I love the fact that with home schooling we can customize our children’s education to fit their needs. High school can be used to investigate options for careers to help your student take the next step toward adulthood. I have a friend who taught a class at one of our local home school co-ops and she has given me permission to use an article from her blog about this topic. I have edited it somewhat and added a few of my own examples. I have provided a link to her blog at the bottom of the page if you’d like to read it in its entirety.
Career Exploration is a Process, Not a Point
Learning the process is the goal in teaching a Career Exploration class. Express to your student that he or she may not know specifically what they want to be, but the class will teach them a process that allows them to search and plan better.
The 4 Step Career Exploration Process:
- Investigate-Discover your personality, abilities, skills and priorities
- Match possible careers to your personality
- Research potential careers to see if there is a fit
- Prepare a plan to pursue your career choice
By way of example, Ian found out when he took the interest survey that a possible career choice would be in radio. He volunteered for 6 weeks at a local radio station and decided that it would not be a career path he would likely follow.
The most helpful tools for teaching the Career Exploration process are a collection of several on-line interest surveys and personality quizzes (see Resources). Many are free or charge only a small amount. These surveys will direct your student to several career choices to research further. We used the least expensive and quickest quizzes in our class, the Jung Typology Test from Humanmetrics.com and the CareerKey.org test for $9.95. Some students took the longer tests, such as Career Direct and The Call. Each costs around $80 and is very thorough.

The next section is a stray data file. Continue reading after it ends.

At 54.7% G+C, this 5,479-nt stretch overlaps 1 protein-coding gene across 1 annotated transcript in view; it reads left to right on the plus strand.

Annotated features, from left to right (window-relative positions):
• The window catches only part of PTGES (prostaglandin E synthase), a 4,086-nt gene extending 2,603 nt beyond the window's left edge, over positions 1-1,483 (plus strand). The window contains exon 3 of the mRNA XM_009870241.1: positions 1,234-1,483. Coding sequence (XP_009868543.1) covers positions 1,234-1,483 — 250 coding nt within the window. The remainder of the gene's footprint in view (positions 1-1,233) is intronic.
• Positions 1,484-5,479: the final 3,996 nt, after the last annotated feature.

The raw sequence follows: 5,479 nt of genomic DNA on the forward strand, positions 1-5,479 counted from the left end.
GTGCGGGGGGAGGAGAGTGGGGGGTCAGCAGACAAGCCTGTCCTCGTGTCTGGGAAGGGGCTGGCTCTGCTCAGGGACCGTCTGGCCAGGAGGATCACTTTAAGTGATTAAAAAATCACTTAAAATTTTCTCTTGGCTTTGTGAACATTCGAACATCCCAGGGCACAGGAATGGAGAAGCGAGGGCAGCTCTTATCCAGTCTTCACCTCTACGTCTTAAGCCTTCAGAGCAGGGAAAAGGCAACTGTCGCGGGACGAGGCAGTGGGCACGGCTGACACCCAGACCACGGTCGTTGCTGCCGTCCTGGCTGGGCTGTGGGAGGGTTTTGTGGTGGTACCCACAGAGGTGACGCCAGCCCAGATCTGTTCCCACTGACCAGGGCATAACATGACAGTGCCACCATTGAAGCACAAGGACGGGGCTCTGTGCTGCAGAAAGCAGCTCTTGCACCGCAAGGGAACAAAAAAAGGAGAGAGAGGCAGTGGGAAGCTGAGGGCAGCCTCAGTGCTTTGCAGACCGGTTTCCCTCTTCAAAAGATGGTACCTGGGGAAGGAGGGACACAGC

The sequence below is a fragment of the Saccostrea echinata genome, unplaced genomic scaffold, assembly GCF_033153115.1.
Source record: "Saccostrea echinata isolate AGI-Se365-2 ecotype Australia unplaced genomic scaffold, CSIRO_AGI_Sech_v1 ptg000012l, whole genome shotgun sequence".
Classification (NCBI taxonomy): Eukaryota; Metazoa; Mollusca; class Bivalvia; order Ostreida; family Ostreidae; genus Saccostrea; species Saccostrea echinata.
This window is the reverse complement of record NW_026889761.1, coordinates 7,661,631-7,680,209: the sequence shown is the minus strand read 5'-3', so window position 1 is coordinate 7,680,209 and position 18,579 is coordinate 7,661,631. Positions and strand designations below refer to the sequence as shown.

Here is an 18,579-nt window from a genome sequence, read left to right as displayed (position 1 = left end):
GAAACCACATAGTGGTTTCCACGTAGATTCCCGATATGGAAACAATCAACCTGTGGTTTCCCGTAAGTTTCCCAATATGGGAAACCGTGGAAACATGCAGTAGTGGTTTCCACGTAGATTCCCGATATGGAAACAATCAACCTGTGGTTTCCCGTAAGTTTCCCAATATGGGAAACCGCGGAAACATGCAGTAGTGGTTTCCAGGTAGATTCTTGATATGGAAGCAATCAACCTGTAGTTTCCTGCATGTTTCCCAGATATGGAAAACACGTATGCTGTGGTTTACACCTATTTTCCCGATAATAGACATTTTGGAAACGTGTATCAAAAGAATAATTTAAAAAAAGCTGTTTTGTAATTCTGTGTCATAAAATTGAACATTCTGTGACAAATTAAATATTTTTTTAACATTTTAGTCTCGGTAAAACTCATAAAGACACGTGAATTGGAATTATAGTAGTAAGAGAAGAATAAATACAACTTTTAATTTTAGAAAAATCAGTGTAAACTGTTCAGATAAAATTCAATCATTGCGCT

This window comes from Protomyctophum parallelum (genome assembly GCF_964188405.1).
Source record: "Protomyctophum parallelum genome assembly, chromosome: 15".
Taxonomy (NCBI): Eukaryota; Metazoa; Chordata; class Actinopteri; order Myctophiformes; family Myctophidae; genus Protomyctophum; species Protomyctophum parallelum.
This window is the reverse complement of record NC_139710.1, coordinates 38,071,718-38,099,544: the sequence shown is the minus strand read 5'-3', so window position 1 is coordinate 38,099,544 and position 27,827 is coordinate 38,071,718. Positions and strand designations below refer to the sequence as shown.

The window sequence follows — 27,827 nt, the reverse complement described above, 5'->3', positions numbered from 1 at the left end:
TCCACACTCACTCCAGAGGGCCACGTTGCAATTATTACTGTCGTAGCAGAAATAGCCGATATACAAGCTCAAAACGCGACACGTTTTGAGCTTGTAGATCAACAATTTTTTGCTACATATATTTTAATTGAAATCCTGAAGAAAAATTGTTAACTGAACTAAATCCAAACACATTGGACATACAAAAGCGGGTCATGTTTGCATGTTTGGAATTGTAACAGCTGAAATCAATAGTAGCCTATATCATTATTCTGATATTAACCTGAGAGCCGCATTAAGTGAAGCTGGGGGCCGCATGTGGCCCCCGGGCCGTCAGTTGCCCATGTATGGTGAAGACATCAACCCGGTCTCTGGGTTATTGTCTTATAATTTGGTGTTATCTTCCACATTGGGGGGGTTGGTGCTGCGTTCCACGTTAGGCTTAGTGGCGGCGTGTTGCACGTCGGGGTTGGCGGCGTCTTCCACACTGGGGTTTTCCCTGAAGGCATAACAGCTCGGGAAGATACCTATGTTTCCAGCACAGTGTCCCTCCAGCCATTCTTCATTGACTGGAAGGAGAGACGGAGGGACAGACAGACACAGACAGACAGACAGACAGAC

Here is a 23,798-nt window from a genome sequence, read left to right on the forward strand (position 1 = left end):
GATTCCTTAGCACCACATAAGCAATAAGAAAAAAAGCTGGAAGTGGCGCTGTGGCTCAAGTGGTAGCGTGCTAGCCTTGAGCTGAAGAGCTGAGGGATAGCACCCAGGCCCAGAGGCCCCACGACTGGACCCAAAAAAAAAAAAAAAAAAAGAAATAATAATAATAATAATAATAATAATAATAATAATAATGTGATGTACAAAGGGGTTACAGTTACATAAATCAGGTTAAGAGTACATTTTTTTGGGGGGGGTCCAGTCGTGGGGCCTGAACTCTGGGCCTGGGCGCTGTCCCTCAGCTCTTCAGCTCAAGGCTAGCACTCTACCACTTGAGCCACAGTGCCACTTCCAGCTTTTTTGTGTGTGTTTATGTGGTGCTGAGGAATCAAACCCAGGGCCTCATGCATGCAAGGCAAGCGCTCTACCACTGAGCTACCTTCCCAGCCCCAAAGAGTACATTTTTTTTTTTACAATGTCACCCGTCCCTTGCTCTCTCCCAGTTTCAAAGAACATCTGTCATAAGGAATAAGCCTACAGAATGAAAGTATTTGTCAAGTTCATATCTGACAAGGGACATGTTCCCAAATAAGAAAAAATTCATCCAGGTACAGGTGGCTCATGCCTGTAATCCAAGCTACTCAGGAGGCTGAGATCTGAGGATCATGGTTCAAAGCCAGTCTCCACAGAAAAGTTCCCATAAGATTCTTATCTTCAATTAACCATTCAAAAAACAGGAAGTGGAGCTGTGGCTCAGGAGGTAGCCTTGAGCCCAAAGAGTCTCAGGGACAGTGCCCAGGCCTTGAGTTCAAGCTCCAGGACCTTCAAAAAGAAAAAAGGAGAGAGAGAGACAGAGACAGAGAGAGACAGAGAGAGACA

After picking four to six possible careers, a student should carefully research them. They should investigate the working conditions, skills needed, pay rates and future outlook for their chosen fields. For conducting research on-line, the Bureau of Labor Statistics has a valuable site (see Resources). Consider having your student interview someone in their chosen field. They will greatly benefit from doing this as it either changed their minds significantly, or confirmed their career choices.
It would be beneficial to have your scholar pick one book from topics that included career exploration, high school planning, college preparation, or study habits. Do What You Are and What Color is Your Parachute? For Teens are two books that are helpful in making career investigations. In the book, Do what You Are, the reader takes a personality test and then researches matching career choices. What Color is Your Parachute? For Teens has students consider interests, skills, personality types, and work environments to identify potential dream jobs.
Having a Goal
The last step for students in the Career Exploration process is creating an education and experience plan to meet their goals. Students need to think about what classes and part-time jobs they can pursue today to prepare them for their futures. If a student has a goal in sight, schoolwork and part-time jobs become more meaningful. Information can be found in several home schooling books on high school planning.
Your student should also learn the graduation requirements in your state, and also what most colleges expect. All of this information is on-line, and the College Board web site is also helpful. After undertaking these steps, your student can create a high school plan that is unique to him or her. Is your student crazy about math? Be sure to look at the college majors that concentrate in that area. Do you have a child who is talented in art? What kind of opportunities can be found while in high school? Perhaps your church has a VBS that needs an art coordinator or a summer camp that needs a craft counselor. (cooky name, but we had one at our camp)
Life is an Adventure
The Career Exploration experience may trigger something dynamic for your student. A metamorphosis can occur as students begin to chart a career path with manageable steps to get there. Encourage your high school student to consider carefully how they manage their time, what kind of classes they select and what kind of part-time jobs they work. Each decision in life can open doors that will lead them on the path to their goals and dreams. I hope enjoy guiding your student to investigate his/her personality, match them with potential careers, research occupations to find a good fit, and then execute a plan to reach their goals.
Resources for Career Exploration
- http://www.humanmetrics.com Personality tests, some free.
- http://www.careerkey.org Personality related to occupations ($9.95)
- http://www.careerdirectonline.org Career Direct assessment from Crown Financial Ministries ($80)
- http://www.thecallonline.com The Call Vocational and Life Purpose Guide from Focus on the Family (Approximately $79)
- http://www.stats.bls.gov/oco Occupational Outlook Handbook on-line
- http://www.myroad.collegeboard.com College and career planning website